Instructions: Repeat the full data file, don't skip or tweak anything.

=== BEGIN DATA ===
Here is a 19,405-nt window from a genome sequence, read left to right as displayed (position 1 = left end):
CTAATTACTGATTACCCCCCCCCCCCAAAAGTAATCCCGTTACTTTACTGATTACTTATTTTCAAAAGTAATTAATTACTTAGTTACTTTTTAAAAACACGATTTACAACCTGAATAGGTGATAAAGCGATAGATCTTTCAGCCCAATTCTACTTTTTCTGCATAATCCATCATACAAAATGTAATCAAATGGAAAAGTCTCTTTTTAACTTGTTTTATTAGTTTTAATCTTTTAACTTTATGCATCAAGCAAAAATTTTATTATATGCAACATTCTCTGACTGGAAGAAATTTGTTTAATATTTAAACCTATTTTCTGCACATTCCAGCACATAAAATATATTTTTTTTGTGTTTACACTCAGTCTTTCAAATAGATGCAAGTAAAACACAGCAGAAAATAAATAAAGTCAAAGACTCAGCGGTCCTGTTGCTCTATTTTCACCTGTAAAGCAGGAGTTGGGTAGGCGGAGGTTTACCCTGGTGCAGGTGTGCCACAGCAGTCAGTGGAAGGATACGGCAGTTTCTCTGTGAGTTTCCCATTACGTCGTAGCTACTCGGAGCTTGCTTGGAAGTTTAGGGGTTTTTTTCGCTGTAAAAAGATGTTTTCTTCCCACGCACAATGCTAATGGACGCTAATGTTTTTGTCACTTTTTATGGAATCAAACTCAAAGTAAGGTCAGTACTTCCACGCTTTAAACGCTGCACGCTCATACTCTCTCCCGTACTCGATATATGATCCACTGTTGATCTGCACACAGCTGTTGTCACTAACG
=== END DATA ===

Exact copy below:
Here is a 19,405-nt window from a genome sequence, read left to right as displayed (position 1 = left end):
CTAATTACTGATTACCCCCCCCCCCCAAAAGTAATCCCGTTACTTTACTGATTACTTATTTTCAAAAGTAATTAATTACTTAGTTACTTTTTAAAAACACGATTTACAACCTGAATAGGTGATAAAGCGATAGATCTTTCAGCCCAATTCTACTTTTTCTGCATAATCCATCATACAAAATGTAATCAAATGGAAAAGTCTCTTTTTAACTTGTTTTATTAGTTTTAATCTTTTAACTTTATGCATCAAGCAAAAATTTTATTATATGCAACATTCTCTGACTGGAAGAAATTTGTTTAATATTTAAACCTATTTTCTGCACATTCCAGCACATAAAATATATTTTTTTTGTGTTTACACTCAGTCTTTCAAATAGATGCAAGTAAAACACAGCAGAAAATAAATAAAGTCAAAGACTCAGCGGTCCTGTTGCTCTATTTTCACCTGTAAAGCAGGAGTTGGGTAGGCGGAGGTTTACCCTGGTGCAGGTGTGCCACAGCAGTCAGTGGAAGGATACGGCAGTTTCTCTGTGAGTTTCCCATTACGTCGTAGCTACTCGGAGCTTGCTTGGAAGTTTAGGGGTTTTTTTCGCTGTAAAAAGATGTTTTCTTCCCACGCACAATGCTAATGGACGCTAATGTTTTTGTCACTTTTTATGGAATCAAACTCAAAGTAAGGTCAGTACTTCCACGCTTTAAACGCTGCACGCTCATACTCTCTCCCGTACTCGATATATGATCCACTGTTGATCTGCACACAGCTGTTGTCACTAACG